Another long-term patient with autism spoke his first words at age 16. His mother had long before given up hope that he would ever speak. Then, with the help of a talented speech therapist on our staff, he was introduced to an augmentative communication device, which eventually prompted the boy to say his first words. They were “cheese doodle,” later followed by “Dorito” and “juice.” Hearing his voice after all those years was cause for celebration, not only for his patient mother but for all the staff who knew him well. (His vocabulary is nutritionally more well-rounded these days.)
Going to the corner store alone with money for a snack, joining the extended family for a meal after years of being gastrostomy-fed, having the attention span to sit through a movie with family, spending a week at sleepaway camp: These are all achievements to be celebrated—whenever they occur.
Even when progress is slow, children physically mature; time marches on. Milestones are often bittersweet. I remember a particular parent voicing concern about what would happen when her daughter got her period, because she was not able to be independent for all of her self-care skills. Not long thereafter, the mom called me to report that her daughter had gotten her period during school that day. I was the first person she called, elaborating with pride that the teacher said her daughter had obviously been quite well prepared for this milestone, since she seemed to know just what to do.
Then there was the parent of a teen with Down syndrome who mentioned to me that her son had been talking about going on a date with a girl in his class. The mother later recounted how she and the girl’s mother planned the details of the date and accompanied the teens, sitting at a nearby table. The first date apparently was a silent affair. But the boy has all sorts of topics of discussion planned for the second date.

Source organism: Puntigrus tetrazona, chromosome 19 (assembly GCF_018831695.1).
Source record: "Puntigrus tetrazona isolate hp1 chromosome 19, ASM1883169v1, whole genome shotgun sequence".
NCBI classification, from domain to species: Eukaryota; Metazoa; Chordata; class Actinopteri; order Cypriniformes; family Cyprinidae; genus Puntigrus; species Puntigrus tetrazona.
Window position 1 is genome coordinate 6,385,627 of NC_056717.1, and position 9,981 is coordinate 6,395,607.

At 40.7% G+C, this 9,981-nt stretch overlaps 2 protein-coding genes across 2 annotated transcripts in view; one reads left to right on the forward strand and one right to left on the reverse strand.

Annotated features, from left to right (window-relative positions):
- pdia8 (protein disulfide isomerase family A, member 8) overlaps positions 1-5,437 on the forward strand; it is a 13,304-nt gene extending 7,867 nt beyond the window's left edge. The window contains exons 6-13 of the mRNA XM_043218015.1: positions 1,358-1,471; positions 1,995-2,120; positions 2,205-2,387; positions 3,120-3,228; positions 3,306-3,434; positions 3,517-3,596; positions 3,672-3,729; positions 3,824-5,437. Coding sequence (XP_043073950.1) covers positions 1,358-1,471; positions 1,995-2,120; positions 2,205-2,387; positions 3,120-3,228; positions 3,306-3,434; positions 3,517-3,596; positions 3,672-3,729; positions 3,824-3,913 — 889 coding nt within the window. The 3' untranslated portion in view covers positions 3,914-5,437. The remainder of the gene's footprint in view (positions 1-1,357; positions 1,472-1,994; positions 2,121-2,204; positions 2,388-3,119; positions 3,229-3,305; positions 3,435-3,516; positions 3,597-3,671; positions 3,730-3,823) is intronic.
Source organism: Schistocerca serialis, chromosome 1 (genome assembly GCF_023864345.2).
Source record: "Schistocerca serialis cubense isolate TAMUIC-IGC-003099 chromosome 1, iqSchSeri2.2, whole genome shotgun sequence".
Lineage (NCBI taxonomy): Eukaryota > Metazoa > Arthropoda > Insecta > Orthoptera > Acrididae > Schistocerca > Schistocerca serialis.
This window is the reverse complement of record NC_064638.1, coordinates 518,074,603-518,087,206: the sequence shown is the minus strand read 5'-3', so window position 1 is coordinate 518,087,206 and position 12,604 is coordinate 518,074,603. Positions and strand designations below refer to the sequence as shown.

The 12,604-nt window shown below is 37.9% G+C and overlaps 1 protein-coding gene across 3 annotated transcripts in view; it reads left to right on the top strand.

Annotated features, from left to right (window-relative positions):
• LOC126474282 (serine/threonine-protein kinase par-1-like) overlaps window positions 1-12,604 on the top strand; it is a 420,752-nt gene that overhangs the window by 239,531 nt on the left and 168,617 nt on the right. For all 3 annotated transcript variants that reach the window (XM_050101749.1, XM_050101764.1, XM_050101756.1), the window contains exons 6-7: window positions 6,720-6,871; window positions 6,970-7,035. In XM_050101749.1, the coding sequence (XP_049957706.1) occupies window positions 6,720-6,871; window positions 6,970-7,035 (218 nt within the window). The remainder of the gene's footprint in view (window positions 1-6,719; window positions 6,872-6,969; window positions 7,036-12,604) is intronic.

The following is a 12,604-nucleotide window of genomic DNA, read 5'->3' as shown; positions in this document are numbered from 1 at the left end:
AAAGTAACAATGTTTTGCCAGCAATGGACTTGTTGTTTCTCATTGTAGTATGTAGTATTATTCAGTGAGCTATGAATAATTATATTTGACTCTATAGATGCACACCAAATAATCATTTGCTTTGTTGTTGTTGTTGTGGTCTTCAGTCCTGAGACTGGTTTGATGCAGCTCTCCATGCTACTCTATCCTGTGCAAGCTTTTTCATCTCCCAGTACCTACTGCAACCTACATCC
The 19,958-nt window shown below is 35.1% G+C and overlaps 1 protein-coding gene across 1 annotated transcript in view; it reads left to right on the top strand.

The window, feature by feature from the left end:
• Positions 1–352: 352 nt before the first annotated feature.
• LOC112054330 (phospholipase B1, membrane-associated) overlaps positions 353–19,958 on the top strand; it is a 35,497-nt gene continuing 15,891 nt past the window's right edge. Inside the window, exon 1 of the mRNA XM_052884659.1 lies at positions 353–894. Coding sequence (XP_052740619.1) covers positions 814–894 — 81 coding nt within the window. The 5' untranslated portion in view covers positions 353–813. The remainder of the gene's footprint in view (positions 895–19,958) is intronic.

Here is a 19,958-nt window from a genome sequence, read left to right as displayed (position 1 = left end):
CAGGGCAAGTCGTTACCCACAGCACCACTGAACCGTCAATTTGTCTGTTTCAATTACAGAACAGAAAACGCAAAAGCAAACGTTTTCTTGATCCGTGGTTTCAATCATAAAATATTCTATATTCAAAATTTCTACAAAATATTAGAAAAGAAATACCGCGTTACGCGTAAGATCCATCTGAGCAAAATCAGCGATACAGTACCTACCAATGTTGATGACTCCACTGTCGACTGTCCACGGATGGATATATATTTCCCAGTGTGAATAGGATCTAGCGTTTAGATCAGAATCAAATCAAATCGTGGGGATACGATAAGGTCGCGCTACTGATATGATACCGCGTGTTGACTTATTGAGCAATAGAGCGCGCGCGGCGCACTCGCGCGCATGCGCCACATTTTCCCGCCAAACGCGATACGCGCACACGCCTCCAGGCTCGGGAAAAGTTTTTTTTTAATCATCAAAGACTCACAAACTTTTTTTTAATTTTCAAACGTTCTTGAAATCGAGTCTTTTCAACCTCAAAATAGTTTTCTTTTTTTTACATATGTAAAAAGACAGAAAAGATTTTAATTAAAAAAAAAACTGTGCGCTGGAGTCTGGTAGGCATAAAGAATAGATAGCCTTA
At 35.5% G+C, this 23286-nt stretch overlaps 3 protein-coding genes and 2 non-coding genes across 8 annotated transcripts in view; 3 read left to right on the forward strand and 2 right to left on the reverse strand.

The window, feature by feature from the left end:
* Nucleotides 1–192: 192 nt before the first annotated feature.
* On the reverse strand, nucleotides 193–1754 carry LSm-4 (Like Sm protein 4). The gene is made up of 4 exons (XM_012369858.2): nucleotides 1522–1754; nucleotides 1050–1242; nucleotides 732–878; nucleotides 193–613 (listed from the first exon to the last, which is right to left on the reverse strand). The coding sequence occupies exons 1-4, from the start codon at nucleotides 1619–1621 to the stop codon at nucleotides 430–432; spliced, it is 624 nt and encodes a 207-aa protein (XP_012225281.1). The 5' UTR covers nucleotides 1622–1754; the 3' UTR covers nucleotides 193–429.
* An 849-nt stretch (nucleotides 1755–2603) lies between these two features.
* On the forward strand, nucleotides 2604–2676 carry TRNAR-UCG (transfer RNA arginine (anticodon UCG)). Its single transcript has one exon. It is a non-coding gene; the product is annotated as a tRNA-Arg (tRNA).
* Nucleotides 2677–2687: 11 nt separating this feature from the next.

Over the years, many of these long-term relationships with families have taken on a reciprocal quality. Pictures of my children adorn the shelves of my office. Over time, families or the patients themselves may ask about my children. One parent surprised me recently with a comment that my son must have started college this year. That is true. It was a milestone for my own family—but why was she so conscious of it?
She reminded me that when she came to see me for the first time with her infant premie, I was 9 months pregnant. Her own due date had been right around the time my son was born. This parent’s child has not been able to be “cured”; indeed, her progress has been quite limited. She does not walk or talk. Her mother loves her dearly. The girl comes to appointments dressed in beautiful outfits, her hair done just so. Her mom tells me about how her daughter’s bedroom is decorated, about what she likes to watch on TV. The mother is grateful that after years of seizures, her daughter is physically healthy. But her girl did not start college this fall as my son did. This mother has been thinking about this as yet another milestone her daughter would not achieve. Yet she can celebrate this milestone in my family life with me.
Despite our emphasis on the child’s development, I am reminded often that the journey of parenthood involves quite a bit of parental development along the way as well.